Author: Bethany Griffin
Published: October 2014
Publisher: Greenwillow Books
Bought: Waterstones £12.99
Rating: four and a half stars
She has spent her life fighting fate, and she thought she was succeeding. Until she woke up in a coffin.
Ushers die young. Ushers are cursed. Ushers can never leave their house, a house that haunts and is haunted, a house that almost seems to have a mind of its own. Madeline’s life—revealed through short bursts of memory—has hinged around her desperate plan to escape, to save herself and her brother. Her only chance lies in destroying the house.
In the end, can Madeline keep her own sanity and bring the house down?
*Synopsis from Goodreads*
This book had exactly the kind of vibe I like, I thought it was pretty damn good. Bethany Griffin was brilliant at creating that creepy, I'm-feeling-slightly-uneasy tone that continued right until the end. And it's a decent length, as well, so kudos.
If you're reading this book expecting some sort of happy resolution you'll get neither happy nor resolution. But you will get a very strong image of the terrifying Usher house and all its creepy, sentient glory. A house where nothing is new long and everything dies young. A house that has chosen Madeline Usher as its heir, and also tries to kill her a few times.
It was pretty haunting, I mean Madeline is very alone and apart from the rest of humanity. Her one saving grace, her brother Roderick, doesn't believe her at all despite some very blatant evidence. And let's face it, the whole dog thing had me in tears. There should be a rule about using animals in books.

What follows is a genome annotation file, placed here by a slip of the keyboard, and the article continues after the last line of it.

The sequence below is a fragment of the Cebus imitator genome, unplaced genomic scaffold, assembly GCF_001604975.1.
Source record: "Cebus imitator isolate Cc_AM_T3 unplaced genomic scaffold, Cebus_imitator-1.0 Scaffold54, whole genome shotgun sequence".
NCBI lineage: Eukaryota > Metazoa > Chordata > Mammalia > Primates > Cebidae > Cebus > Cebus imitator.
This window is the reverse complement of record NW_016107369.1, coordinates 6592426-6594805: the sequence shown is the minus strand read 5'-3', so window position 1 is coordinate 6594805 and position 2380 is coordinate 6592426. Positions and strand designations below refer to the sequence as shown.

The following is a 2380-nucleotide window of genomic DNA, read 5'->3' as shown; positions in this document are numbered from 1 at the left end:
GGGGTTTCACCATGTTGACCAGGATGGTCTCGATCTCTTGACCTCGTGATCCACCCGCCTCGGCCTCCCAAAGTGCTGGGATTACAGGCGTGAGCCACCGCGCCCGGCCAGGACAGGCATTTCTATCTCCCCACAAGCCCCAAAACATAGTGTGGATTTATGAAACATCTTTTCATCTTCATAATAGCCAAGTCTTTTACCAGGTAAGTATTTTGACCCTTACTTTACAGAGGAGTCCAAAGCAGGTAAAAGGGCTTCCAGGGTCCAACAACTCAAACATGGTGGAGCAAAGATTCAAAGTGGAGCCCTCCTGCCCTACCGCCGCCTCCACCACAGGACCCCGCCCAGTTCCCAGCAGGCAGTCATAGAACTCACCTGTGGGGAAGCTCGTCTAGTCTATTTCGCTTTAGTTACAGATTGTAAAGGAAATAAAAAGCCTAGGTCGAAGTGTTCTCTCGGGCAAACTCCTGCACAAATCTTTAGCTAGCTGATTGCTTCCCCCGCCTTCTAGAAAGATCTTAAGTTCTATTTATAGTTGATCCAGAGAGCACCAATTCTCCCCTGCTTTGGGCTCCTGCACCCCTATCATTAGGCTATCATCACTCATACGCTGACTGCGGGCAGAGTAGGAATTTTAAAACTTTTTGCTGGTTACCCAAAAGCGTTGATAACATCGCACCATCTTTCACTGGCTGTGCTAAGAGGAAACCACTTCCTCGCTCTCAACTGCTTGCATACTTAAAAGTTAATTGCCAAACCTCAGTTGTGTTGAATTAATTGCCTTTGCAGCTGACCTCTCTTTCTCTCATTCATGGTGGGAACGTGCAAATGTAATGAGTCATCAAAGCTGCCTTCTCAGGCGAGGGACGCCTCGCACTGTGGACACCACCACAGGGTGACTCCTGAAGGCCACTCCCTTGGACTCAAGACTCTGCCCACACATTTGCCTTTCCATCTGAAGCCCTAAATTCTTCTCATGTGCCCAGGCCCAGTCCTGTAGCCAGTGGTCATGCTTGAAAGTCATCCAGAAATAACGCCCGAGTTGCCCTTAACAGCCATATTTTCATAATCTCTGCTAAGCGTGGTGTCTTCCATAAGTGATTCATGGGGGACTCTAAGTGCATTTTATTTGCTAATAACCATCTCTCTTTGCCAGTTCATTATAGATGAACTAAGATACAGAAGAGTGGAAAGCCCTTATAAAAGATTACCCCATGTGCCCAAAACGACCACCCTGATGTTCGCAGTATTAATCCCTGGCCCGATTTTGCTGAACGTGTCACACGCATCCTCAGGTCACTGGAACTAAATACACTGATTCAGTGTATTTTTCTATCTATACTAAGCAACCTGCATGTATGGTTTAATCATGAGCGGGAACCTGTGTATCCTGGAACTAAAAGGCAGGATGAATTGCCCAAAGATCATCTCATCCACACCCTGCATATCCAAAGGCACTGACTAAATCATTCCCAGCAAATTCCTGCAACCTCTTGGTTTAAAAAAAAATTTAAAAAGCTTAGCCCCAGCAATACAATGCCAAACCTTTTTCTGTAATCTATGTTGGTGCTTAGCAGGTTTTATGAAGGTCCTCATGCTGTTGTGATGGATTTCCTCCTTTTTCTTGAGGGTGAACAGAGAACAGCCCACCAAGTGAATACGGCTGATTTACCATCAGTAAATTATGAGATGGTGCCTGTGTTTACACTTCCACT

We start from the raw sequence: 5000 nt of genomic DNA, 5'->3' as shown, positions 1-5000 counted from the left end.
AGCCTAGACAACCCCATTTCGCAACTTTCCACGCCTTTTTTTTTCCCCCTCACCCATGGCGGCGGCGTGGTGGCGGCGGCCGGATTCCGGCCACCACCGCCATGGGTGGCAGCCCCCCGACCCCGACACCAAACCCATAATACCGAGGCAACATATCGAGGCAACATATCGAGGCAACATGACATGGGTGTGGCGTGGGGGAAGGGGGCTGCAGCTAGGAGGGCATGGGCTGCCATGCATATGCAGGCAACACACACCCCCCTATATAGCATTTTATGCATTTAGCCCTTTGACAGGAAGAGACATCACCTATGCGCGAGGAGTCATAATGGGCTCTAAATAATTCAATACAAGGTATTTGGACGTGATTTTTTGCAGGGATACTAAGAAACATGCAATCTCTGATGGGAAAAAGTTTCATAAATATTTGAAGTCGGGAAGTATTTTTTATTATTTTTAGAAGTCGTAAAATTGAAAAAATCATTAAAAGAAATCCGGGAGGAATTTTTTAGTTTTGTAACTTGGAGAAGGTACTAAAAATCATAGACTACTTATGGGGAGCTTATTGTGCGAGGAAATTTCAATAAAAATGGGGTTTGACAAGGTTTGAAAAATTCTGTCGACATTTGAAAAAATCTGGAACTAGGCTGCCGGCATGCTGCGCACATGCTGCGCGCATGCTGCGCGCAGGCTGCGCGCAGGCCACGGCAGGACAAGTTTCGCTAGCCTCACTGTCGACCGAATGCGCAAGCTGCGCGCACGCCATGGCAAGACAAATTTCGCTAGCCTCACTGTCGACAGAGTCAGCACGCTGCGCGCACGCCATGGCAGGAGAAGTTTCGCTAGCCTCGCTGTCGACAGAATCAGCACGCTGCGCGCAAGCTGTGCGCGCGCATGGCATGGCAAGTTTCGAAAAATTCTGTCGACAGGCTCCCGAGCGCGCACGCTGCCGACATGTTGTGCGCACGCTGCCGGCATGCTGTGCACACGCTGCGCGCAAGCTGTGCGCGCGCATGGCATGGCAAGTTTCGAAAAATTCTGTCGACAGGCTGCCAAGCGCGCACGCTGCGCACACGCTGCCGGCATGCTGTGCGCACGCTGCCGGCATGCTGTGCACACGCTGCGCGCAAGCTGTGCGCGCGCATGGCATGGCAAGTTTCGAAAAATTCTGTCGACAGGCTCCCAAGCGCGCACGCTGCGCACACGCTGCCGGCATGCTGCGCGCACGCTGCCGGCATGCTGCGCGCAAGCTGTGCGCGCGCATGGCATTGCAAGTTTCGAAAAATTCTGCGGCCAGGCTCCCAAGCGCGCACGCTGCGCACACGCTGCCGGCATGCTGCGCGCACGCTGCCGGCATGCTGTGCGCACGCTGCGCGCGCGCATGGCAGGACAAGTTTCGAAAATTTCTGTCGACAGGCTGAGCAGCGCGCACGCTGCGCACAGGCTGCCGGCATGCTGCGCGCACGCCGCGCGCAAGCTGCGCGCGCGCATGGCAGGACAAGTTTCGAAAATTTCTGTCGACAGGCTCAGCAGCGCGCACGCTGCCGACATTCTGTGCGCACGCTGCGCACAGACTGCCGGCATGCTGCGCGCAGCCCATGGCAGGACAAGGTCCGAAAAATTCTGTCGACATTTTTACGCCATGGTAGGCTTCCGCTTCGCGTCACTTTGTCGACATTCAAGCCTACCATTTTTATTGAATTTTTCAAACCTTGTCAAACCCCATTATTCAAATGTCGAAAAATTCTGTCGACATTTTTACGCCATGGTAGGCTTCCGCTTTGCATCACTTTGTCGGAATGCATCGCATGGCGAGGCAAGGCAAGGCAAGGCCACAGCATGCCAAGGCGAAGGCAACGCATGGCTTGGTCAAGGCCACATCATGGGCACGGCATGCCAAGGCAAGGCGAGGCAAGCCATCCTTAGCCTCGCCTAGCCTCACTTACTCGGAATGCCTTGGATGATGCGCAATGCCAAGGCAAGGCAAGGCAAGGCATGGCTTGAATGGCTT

Basically all family relations and otherwise are twisted as hell. I have got to say, Dr. Winston sufficiently weirded me out, he was quite simply vile. Madeline doesn't really ever catch a break, and some of the themes are pretty horrific and disturbing. No wonder I found this in the horror section, not the YA secion
But then again she's not a conventional YA heroine. She's really dark at times, and I thought that she had good character development, because you could tell that the house, her Usher lineage, was warping her over time. Luckily, she had determination on her side, and she was only naive to the extent that someone in her position would be. I also liked the variation created between the chapters in Madeline's age and the background story of Lisbeth.
The story does leave bits and parts unexplained, and up to the reader (the whole mad-man in the attic thing -though I could have a pretty good guess at that one- and her father's disappearance). I kind of liked it, it didn't feel like it was trying too hard to make everything suddenly fall into place, I don't think that would've suited the story's atmosphere at all.
My one niggling thing is that sometimes I felt like the story wasn't really getting anywhere. Sure the description and detail invested in the house kept me running on tension, but it all really only kicked off at the end. We were led on trails and then abruptly swerved off them again, especially with the whole goblet thing (how did Madeline know it had nothing to do with that anyway? - she got the resolution out of thin air, I swear).
But, overall I really, really enjoyed this book. The writing style was very attractive to me and the concept very creepy. I've never read Edgar Allan Poe's The Fall of the House of Usher, the book this is based off of, but I think I will now just to see how it ties in with this story.
Quote: "Sitting here I can feel the majesty of the house. It is so old. Looming over and around me. How can I stand up to it all alone?"